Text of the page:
An Utterly Enthralling Watch
When Kingdom dropped on Netflix back in 2019, it brought with it a fresh slice of undead madness. Blending period history with the zombie threat ended up as a stroke of genius, upping the ante with an intriguing blend of political drama and zombie action.
The ensuing result was one of that year’s best shows, with a follow-up last year every bit as endearing. However, an ominous tease of things to come and an almighty cliffhanger left many fans desperate for more.
Ashin of the North is less a tease for season 3 and more about fleshing out the wider world of Korea. It also unveils some pretty massive twists that have big ramifications on the main series and its direction going forward.
Away from the obvious background of Ashin herself, this special episode also sheds light on the origin of the resurrection flower. I won’t go deeper into spoiler territory here but suffice to say, Kingdom fans should be in their element.
To backtrack, Ashin of the North takes place decades before the main series does. Here, we follow a young girl who lives in a border village surrounded by enemies. Her tribe, the Seongjeoyain, are Jurchen but have lived in Joseon for so long that they’ve been cut off from their people and branded as traitors.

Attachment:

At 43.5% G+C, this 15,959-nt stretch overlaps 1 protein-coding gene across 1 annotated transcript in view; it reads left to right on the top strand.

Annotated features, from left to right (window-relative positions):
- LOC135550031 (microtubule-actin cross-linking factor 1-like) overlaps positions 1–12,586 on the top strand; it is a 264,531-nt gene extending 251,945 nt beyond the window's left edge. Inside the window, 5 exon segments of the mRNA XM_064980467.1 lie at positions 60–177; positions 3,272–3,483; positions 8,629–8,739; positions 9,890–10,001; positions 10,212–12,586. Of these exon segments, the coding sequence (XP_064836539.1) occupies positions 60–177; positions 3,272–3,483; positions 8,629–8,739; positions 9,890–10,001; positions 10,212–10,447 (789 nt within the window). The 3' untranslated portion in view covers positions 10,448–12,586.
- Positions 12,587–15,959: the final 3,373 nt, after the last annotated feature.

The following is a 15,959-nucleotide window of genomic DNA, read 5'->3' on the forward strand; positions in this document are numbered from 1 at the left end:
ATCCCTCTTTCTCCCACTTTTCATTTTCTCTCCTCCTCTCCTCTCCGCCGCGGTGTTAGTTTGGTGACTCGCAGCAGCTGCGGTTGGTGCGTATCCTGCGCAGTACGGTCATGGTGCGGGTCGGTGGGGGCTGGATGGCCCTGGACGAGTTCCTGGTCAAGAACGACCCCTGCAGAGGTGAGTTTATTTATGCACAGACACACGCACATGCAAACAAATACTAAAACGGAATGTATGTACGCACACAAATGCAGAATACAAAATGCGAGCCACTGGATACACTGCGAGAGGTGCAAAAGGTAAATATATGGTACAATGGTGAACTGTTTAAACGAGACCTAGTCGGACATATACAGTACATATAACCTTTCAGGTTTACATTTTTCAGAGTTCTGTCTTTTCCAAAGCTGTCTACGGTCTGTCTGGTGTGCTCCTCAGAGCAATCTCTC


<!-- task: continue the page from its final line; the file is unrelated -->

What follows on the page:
Everyone in Ashin’s village are shunned and that’s only made worse with the country facing an invasion to the south from the Japanese. A separate conflict with the Jurchen warriors over land in the North spells even more trouble. Ashin and her villagers find themselves sandwiched in the middle. Suffice to say, it’s a very volatile situation.
When disaster inevitably strikes, Ashin finds herself alone and contemplating using the mythical resurrection flower, saengsacho. As fate would have it, this just so happens to grow naturally around the area. For now she holds off, driven by murderous rage to exact revenge on those who have wronged her.
At its core, Ashin in the North is a revenge thriller wrapped up in typical Kingdom vibes. There’s nothing wrong with that of course, and by the end of the episode you’ll undoubtedly find yourself conflicted over Ashin’s motivations. This is absolutely deliberate though and screenwriter Eun-hee Kim has done an excellent job with this character’s journey to reach this point.
Predictably, a lot of the supporting characters don’t really stand out too much. Apart from Ashin’s Father, who gets a good chunk of screen-time early on, a lot of the players here are pretty disposable. This is very much the Jun Ji-Hyun show – and boy does she do a fantastic job bringing Ashin to life.
In fact, her performance really helps elevate this story beyond one of simple revenge into something much more deeply personal. Her facial expressions and moments of vulnerability are easily the stand-outs. Quite how she’s going to affect season 3 is anyone’s guess at this point.
Described as a sidequel to Kingdom, it’s best to watch the two seasons of the show first before diving into this one. In doing so, Ashin of the North feels much more rewarding. There are some big revelations and game-changing reveals here.
Kingdom: Ashin of the North is utterly enthralling and gripping from start to finish. It is a little slower in pace to its serial counterpart, but as a special episode this one certainly packs one heck of a bite!
Read More: Kingdom Seasons 1 & 2 Reviews